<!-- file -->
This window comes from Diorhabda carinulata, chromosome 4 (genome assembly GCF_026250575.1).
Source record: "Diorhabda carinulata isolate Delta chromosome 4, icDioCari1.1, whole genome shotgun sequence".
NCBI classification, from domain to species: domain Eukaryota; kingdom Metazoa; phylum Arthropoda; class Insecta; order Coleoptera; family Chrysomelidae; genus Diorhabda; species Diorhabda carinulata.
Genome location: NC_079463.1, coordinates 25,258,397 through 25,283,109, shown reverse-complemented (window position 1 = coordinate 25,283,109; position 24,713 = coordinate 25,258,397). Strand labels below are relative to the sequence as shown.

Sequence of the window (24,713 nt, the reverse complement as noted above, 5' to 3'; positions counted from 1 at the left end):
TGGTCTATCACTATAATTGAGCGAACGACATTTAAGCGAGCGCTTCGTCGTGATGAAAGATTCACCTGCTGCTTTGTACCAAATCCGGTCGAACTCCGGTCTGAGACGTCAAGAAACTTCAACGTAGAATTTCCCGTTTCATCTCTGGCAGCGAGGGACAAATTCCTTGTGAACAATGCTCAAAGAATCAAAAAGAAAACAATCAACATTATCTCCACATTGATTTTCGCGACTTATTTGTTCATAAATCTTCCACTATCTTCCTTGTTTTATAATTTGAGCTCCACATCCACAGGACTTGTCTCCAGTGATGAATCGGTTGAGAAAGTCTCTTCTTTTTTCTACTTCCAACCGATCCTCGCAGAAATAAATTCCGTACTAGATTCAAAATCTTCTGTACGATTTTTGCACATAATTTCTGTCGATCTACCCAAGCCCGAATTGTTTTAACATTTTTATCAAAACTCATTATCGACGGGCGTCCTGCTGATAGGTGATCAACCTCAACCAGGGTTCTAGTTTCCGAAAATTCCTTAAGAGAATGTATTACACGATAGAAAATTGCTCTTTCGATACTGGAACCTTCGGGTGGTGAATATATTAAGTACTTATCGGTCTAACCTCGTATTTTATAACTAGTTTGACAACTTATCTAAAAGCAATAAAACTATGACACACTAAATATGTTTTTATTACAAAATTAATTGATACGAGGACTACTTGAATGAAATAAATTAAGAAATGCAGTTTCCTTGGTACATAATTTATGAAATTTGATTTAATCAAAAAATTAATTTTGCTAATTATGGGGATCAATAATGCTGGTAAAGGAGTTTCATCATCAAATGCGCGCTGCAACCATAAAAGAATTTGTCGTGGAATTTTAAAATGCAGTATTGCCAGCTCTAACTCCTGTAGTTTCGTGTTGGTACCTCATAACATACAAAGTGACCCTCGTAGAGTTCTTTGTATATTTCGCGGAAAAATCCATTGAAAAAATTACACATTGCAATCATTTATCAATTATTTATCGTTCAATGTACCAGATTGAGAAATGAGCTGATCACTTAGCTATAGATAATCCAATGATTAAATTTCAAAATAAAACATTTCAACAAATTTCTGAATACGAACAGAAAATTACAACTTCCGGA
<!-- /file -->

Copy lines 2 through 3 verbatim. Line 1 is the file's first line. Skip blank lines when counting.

Source record: "Diorhabda carinulata isolate Delta chromosome 4, icDioCari1.1, whole genome shotgun sequence".
NCBI classification, from domain to species: domain Eukaryota; kingdom Metazoa; phylum Arthropoda; class Insecta; order Coleoptera; family Chrysomelidae; genus Diorhabda; species Diorhabda carinulata.